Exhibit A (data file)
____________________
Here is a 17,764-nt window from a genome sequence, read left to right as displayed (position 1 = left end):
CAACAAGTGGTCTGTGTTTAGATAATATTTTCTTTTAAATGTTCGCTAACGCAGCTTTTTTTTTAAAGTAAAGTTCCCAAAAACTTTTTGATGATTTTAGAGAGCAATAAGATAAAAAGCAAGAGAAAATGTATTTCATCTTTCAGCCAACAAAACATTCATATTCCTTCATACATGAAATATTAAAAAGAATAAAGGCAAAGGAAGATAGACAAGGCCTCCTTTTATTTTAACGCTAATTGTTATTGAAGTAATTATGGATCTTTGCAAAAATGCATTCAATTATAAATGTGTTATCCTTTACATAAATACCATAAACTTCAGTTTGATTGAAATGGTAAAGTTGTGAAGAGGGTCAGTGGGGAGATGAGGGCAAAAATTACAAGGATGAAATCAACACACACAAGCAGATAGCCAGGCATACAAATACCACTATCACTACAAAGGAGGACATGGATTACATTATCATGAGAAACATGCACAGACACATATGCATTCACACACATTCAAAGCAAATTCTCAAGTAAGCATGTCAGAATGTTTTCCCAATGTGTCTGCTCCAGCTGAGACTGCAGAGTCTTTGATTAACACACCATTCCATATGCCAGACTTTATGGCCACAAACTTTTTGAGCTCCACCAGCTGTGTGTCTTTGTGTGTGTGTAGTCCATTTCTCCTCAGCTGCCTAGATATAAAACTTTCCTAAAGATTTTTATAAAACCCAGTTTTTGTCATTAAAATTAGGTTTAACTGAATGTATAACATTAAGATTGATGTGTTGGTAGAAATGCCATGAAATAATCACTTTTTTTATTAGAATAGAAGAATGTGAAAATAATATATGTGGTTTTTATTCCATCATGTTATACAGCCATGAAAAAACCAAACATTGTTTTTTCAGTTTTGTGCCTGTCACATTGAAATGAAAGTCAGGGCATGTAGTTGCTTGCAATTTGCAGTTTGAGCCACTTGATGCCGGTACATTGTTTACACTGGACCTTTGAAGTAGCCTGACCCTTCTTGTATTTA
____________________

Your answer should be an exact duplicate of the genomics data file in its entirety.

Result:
Here is a 17,764-nt window from a genome sequence, read left to right as displayed (position 1 = left end):
CAACAAGTGGTCTGTGTTTAGATAATATTTTCTTTTAAATGTTCGCTAACGCAGCTTTTTTTTTAAAGTAAAGTTCCCAAAAACTTTTTGATGATTTTAGAGAGCAATAAGATAAAAAGCAAGAGAAAATGTATTTCATCTTTCAGCCAACAAAACATTCATATTCCTTCATACATGAAATATTAAAAAGAATAAAGGCAAAGGAAGATAGACAAGGCCTCCTTTTATTTTAACGCTAATTGTTATTGAAGTAATTATGGATCTTTGCAAAAATGCATTCAATTATAAATGTGTTATCCTTTACATAAATACCATAAACTTCAGTTTGATTGAAATGGTAAAGTTGTGAAGAGGGTCAGTGGGGAGATGAGGGCAAAAATTACAAGGATGAAATCAACACACACAAGCAGATAGCCAGGCATACAAATACCACTATCACTACAAAGGAGGACATGGATTACATTATCATGAGAAACATGCACAGACACATATGCATTCACACACATTCAAAGCAAATTCTCAAGTAAGCATGTCAGAATGTTTTCCCAATGTGTCTGCTCCAGCTGAGACTGCAGAGTCTTTGATTAACACACCATTCCATATGCCAGACTTTATGGCCACAAACTTTTTGAGCTCCACCAGCTGTGTGTCTTTGTGTGTGTGTAGTCCATTTCTCCTCAGCTGCCTAGATATAAAACTTTCCTAAAGATTTTTATAAAACCCAGTTTTTGTCATTAAAATTAGGTTTAACTGAATGTATAACATTAAGATTGATGTGTTGGTAGAAATGCCATGAAATAATCACTTTTTTTATTAGAATAGAAGAATGTGAAAATAATATATGTGGTTTTTATTCCATCATGTTATACAGCCATGAAAAAACCAAACATTGTTTTTTCAGTTTTGTGCCTGTCACATTGAAATGAAAGTCAGGGCATGTAGTTGCTTGCAATTTGCAGTTTGAGCCACTTGATGCCGGTACATTGTTTACACTGGACCTTTGAAGTAGCCTGACCCTTCTTGTATTTA